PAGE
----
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Science journalist speaks on exploring the esoteric

Thursday, February 21, 2008

Award-winning science journalist and author Dava Sobel spoke about the challenges and pleasures of writing about science yesterday in Salomon 001 in the third installation of the Great Nonfiction Writers Lecture Series.

Sobel, a former science reporter for the New York Times, interspersed readings from her work with personal anecdotes and advice about the difficulties and rewards of science writing.

“The major challenge is finding a story that you really love,” Sobel said. “Especially in book writing, it’s a long time to sit alone in a room. If you don’t have a real feeling for the subject, it gets very lonely in there.”

With frank humor that garnered many laughs from the audience of about 80, Sobel spoke on the challenges of relating esoteric topics to the average reader. Sobel’s first book “Longitude” chronicled the work of 18th century clockmaker John Harrison, who first devised a method for determining ships’ longitudes at sea, a perennial humdinger that had plagued the likes of Galileo and Isaac Newton.

Sobel recalled publishers, family members and strangers alike discouraging her from tackling such a strange subject.

“Everyone turned me down on the grounds that it sounded boring, weird and esoteric,” she said. “Longitude” later went through 29 hardcover printings.

Sobel’s next project was based on the letters sent by Galileo’s eldest daughter – a Catholic nun – to the scientist. Sobel was struck by the discord between her childhood knowledge of the famed champion of secular science and the pious figure her archival research uncovered, so she decided to take a unconventional approach in “Galileo’s Daughter” by examining the relationship between Galileo’s discoveries and his beliefs.

“It seemed like it would be very interesting to look at Galileo’s science in the light of his Catholic faith,” Sobel said.

Sobel talked about the year she spent translating more than one hundred letters from classical Italian and the subsequent frustration of being told by her publisher that most of them would have to be cut from the book.

Reading from the letters, Sobel elicited from the audience several sentimental sighs at the eloquent reverence Maria Celeste expressed for her famed and troubled father.

Departing from what she called her previous “narrative stories about heroes,” Sobel intended her most recent book “The Planets” as “a book about the planets for people who were not interested.” Sobel said she was inspired to take on the planets when her agent, whom she described as “highly intelligent,” asked her the difference between the solar system, the galaxy and the universe.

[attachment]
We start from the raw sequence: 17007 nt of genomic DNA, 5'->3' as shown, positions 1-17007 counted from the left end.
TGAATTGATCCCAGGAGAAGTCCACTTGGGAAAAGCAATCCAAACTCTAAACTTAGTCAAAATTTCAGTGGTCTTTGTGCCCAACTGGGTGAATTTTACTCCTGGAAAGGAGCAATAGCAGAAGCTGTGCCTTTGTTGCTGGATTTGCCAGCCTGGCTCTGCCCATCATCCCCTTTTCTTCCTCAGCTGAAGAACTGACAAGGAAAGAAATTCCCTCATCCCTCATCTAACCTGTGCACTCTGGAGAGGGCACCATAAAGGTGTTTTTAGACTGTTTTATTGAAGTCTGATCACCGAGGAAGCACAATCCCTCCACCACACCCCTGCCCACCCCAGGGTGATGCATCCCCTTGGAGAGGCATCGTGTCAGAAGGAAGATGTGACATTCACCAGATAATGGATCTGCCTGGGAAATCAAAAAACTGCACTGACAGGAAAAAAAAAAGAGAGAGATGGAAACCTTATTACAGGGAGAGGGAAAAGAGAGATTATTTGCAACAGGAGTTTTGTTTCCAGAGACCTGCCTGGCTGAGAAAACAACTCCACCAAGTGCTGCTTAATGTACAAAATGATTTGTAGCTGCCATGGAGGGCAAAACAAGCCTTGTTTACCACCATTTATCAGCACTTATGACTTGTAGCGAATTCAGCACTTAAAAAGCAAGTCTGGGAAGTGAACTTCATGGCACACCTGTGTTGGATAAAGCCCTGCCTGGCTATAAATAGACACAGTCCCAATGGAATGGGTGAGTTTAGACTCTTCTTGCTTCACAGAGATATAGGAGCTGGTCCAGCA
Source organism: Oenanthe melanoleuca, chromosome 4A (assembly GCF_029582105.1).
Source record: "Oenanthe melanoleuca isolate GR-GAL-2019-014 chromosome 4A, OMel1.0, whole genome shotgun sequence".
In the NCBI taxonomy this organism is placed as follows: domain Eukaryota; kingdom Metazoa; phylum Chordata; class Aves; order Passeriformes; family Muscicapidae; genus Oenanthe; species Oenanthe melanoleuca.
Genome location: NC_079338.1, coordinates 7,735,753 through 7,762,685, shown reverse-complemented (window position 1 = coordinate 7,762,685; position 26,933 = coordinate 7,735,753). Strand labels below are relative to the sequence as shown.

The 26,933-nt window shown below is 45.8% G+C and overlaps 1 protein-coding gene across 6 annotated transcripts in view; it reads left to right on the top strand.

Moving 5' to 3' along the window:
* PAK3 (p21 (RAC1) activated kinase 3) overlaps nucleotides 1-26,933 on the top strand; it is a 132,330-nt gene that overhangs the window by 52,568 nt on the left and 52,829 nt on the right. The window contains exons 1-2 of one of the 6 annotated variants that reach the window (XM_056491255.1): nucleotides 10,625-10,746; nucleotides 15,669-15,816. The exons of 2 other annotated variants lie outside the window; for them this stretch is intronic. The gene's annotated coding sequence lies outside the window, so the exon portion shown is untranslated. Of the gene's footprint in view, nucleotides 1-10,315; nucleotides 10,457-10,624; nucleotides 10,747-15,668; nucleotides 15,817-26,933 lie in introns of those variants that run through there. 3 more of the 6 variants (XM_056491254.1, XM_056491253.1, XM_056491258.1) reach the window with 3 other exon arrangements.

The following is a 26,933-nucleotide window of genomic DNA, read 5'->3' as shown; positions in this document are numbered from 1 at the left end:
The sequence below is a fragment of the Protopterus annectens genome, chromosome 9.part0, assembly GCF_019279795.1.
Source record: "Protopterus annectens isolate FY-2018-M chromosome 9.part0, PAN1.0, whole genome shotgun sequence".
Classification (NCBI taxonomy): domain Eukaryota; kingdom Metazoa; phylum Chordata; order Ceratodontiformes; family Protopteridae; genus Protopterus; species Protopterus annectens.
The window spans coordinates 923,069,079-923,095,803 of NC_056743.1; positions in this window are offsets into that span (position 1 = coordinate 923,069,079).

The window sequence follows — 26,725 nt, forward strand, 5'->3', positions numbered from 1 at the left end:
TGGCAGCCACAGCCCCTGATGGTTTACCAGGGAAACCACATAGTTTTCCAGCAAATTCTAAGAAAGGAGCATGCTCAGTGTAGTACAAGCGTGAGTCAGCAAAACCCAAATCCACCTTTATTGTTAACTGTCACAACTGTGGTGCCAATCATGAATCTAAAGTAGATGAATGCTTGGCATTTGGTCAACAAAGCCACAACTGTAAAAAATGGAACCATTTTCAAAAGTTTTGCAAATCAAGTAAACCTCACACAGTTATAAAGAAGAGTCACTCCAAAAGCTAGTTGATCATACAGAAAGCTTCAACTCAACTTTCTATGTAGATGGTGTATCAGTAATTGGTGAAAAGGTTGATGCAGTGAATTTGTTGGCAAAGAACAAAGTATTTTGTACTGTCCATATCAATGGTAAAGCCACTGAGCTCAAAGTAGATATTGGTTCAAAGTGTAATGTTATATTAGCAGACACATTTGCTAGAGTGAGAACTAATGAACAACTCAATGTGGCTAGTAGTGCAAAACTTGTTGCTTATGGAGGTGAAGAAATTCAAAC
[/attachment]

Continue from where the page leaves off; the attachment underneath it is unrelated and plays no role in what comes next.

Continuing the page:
This incident, Sobel said, highlighted the way that most people can get by without a well-developed science literacy. For this reason, guiding the interests of the general public toward science can be a challenge.

To help readers relate to the solar system, Sobel tried to connect each planet to an Earthly cultural theme that captured its character. Mars was science fiction culture. Pluto’s mysterious qualities and ambiguous position in the solar family made UFOs and immigration the most effective lenses for connecting the distant planet with our own, Sobel said. “Pluto got admitted to the solar system only to have its citizenship questioned,” she added.

Sobel also noted that she always writes for a target reader. For “Longitude,” Sobel said she had her mother, a navigator, in mind.

“I have all these memories with her sextant and charts,” she said, “and I know she didn’t know the history of the subject.”

Citing what she sees as a disconnect between science literature and the general public, Sobel said she hopes to communicate science to non-scientists. She remembered her agent complaining that most science books “either assume too much prior knowledge or talk down” to the reader.

Sobel also said she was glad she had the opportunity to visit a course on science writing offered by the English Department while she was on campus.

Laura Kerber GS, who studies geology, said Sobel’s writing aims at filling an essential void – the stories behind great scientists and great scientific discoveries. Kerber said scientific ideas must be understood along with the history from which they arise, something she keeps in mind in her own studies.

Aaron Weinblatt, a research assistant in the department of ecology and evolutionary biology, described “Longitude” as a book his dad would read on the porch. But it was just that quirky, mundane character, he said, that he found so engaging.

“It was this weird, esoteric, boring thing that I’d never really thought about, that turned out to be a huge, history-making thing,” he said.

The next event in the Great Nonfiction Writers Lecture Series on May 5 will address the documentary film genre and feature Davis Guggenheim ’86, director of “An Inconvenient Truth.”

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